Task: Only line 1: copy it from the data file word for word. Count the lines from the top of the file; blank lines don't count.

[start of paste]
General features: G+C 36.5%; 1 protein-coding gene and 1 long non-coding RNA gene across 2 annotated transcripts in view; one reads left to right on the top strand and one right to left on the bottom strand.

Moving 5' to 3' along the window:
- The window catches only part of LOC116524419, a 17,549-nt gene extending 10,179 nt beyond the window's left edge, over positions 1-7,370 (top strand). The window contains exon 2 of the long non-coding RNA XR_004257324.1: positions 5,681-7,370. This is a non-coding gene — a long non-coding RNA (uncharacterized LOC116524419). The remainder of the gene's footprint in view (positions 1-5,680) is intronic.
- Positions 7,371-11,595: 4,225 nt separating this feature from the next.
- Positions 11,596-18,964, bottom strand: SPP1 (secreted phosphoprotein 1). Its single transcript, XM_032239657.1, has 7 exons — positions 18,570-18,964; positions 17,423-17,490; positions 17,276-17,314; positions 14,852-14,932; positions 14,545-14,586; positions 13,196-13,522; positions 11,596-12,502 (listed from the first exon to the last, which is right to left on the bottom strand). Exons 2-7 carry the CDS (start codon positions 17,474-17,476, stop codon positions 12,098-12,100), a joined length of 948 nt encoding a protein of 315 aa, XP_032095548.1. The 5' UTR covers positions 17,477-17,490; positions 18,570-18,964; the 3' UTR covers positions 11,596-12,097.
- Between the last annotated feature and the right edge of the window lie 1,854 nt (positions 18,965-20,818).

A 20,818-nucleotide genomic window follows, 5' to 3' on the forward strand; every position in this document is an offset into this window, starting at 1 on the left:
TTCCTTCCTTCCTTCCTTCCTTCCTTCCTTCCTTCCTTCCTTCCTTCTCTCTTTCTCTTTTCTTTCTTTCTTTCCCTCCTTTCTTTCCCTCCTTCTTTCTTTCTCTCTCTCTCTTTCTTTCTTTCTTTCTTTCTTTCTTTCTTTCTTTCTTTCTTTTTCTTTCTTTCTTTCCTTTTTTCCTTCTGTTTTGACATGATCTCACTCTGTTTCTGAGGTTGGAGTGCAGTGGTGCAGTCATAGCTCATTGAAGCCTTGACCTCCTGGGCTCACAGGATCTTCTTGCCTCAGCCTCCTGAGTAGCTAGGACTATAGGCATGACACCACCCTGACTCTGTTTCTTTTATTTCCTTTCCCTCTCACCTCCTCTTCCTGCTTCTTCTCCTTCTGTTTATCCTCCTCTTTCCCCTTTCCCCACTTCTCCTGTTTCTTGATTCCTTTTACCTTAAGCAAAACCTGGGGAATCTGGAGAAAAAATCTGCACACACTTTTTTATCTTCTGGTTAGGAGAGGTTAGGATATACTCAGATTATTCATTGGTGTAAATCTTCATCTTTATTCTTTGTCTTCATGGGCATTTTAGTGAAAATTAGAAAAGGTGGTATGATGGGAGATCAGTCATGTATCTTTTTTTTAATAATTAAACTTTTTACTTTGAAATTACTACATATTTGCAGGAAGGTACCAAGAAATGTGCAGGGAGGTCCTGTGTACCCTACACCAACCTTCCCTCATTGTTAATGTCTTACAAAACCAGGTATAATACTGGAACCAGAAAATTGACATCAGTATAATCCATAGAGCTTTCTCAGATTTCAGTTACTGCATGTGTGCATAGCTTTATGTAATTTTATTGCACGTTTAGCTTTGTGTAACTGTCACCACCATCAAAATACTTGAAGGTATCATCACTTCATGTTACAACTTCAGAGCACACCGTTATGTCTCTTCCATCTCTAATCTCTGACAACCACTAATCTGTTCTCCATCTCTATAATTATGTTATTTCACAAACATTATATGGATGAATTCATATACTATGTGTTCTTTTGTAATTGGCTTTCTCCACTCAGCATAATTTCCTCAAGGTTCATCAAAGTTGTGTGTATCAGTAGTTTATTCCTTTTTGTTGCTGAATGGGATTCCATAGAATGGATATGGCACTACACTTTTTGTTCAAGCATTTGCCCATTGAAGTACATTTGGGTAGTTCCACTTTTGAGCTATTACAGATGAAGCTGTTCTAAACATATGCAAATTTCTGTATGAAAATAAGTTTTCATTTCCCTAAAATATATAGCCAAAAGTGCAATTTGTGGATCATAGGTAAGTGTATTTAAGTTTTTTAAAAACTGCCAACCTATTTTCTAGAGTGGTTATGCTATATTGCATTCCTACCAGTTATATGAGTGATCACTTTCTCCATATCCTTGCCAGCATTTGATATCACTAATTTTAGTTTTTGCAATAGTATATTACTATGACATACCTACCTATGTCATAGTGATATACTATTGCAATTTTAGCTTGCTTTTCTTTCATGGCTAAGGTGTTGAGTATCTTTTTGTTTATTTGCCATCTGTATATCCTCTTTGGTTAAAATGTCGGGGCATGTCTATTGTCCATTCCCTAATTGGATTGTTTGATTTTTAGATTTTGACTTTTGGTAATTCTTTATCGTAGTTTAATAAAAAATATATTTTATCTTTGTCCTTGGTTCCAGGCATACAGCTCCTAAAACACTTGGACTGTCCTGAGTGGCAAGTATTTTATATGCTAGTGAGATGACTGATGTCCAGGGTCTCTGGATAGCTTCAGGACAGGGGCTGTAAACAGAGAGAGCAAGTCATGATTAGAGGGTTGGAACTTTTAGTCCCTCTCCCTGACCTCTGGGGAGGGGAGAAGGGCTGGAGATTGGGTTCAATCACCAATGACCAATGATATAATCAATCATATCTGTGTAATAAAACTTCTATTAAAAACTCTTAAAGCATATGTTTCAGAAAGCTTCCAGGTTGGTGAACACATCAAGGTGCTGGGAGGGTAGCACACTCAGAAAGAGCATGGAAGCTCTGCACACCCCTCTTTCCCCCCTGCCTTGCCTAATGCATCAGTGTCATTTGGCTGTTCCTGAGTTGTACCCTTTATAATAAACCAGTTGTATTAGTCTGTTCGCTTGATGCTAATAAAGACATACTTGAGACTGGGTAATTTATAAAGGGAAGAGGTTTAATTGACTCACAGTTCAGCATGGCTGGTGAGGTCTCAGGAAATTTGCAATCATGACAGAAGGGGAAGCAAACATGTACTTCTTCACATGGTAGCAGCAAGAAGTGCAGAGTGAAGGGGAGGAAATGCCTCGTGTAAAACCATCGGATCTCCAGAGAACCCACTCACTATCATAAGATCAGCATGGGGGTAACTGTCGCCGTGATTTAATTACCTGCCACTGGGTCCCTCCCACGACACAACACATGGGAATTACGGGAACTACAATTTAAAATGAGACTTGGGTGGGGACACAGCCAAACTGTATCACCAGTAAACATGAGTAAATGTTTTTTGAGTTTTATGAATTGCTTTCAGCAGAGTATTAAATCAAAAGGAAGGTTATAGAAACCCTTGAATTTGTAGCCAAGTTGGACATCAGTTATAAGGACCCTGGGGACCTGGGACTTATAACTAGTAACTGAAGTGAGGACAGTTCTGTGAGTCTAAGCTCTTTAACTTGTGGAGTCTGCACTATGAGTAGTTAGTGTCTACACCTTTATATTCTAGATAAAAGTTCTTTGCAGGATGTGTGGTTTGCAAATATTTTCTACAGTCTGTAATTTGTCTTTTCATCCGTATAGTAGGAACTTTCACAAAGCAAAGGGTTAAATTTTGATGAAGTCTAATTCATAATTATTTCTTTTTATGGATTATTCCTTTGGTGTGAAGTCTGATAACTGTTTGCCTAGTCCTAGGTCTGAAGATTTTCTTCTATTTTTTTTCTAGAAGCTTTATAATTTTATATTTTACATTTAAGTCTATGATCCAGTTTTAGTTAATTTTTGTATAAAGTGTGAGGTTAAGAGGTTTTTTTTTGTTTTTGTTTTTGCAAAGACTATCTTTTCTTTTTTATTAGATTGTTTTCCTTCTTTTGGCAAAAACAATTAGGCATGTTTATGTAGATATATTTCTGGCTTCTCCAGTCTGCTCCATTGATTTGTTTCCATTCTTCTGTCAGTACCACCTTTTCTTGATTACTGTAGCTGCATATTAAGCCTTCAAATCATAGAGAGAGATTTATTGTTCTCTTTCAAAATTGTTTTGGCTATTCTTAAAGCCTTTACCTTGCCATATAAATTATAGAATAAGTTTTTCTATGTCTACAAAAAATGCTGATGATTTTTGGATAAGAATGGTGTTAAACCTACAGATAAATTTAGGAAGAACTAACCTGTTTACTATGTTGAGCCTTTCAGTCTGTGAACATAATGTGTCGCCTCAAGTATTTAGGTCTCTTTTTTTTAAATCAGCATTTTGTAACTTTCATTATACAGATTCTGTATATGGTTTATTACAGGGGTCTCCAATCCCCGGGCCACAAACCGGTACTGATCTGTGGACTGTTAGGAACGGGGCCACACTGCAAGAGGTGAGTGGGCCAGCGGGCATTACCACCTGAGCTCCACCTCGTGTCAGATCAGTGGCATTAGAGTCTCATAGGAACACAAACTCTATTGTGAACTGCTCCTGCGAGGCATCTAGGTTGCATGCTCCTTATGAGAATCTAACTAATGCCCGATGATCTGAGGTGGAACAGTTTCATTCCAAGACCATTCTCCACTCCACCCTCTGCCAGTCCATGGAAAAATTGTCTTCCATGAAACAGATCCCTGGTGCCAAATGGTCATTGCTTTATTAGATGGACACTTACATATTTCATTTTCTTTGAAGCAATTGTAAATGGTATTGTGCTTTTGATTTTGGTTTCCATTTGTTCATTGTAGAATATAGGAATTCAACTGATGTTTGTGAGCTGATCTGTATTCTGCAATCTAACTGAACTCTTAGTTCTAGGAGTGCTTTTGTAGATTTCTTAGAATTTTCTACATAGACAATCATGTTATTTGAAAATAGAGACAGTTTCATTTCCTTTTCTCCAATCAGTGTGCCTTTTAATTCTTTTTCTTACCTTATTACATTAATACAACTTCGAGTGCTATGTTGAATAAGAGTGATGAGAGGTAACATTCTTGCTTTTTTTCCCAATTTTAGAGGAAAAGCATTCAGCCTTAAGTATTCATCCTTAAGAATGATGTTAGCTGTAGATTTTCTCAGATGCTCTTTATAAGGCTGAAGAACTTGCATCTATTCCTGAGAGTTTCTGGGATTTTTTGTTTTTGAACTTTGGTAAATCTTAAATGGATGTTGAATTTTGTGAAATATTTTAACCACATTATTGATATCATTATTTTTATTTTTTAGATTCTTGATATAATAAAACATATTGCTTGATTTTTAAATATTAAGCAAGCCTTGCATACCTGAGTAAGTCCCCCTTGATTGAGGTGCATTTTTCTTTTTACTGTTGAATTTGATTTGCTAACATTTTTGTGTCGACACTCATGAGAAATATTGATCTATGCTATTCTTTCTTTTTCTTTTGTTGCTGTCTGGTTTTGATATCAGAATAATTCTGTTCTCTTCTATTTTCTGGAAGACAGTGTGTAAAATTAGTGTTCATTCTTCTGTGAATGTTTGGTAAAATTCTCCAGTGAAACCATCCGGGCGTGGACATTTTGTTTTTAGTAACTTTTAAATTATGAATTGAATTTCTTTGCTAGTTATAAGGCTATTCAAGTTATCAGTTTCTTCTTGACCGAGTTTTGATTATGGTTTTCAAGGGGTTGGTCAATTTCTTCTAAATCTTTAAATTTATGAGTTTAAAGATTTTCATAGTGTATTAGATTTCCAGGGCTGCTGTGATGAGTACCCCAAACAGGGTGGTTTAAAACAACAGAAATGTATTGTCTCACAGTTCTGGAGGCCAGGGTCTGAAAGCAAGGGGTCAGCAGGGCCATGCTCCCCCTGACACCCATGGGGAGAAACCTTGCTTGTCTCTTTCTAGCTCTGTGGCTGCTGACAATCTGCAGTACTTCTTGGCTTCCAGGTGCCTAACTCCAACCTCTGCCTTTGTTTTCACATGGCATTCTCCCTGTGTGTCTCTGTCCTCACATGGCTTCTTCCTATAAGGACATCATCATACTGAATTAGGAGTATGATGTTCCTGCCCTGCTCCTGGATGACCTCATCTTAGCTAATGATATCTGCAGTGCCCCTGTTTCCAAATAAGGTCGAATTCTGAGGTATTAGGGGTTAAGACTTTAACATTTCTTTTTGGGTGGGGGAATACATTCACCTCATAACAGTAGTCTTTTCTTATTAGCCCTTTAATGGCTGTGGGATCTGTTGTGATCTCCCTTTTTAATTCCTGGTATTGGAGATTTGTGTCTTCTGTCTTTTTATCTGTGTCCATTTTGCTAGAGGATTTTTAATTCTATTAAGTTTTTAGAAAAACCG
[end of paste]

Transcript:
General features: G+C 36.5%; 1 protein-coding gene and 1 long non-coding RNA gene across 2 annotated transcripts in view; one reads left to right on the top strand and one right to left on the bottom strand.